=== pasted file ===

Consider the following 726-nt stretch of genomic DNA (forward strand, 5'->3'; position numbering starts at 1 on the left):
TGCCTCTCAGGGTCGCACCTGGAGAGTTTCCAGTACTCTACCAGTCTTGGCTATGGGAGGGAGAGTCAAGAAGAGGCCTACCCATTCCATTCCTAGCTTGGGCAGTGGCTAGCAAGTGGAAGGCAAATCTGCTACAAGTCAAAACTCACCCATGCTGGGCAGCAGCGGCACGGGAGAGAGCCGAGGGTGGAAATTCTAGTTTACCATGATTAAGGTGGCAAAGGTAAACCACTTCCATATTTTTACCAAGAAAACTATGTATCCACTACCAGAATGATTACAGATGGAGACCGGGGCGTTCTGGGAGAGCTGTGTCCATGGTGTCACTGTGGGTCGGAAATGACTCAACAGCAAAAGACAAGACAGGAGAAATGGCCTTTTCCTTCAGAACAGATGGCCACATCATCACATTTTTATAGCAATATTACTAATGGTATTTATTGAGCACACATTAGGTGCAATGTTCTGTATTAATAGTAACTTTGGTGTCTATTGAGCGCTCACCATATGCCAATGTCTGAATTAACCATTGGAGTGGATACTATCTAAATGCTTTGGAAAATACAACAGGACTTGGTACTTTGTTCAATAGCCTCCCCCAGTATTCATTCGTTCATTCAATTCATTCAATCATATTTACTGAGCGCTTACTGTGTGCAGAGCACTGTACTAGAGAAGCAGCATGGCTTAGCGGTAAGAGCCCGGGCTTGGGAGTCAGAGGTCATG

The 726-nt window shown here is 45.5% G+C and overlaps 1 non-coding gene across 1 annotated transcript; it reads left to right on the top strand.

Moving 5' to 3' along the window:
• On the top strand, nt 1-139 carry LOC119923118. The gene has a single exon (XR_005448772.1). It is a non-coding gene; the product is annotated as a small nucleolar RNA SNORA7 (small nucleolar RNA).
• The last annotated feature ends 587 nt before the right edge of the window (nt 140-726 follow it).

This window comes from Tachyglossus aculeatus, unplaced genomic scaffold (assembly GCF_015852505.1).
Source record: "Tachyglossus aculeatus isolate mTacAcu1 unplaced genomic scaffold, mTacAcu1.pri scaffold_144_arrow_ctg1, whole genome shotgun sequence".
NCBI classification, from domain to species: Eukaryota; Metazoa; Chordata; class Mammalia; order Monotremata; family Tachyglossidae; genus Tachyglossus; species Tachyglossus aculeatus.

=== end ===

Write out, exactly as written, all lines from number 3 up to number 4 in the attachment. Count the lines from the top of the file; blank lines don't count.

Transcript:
The 726-nt window shown here is 45.5% G+C and overlaps 1 non-coding gene across 1 annotated transcript; it reads left to right on the top strand.

Moving 5' to 3' along the window: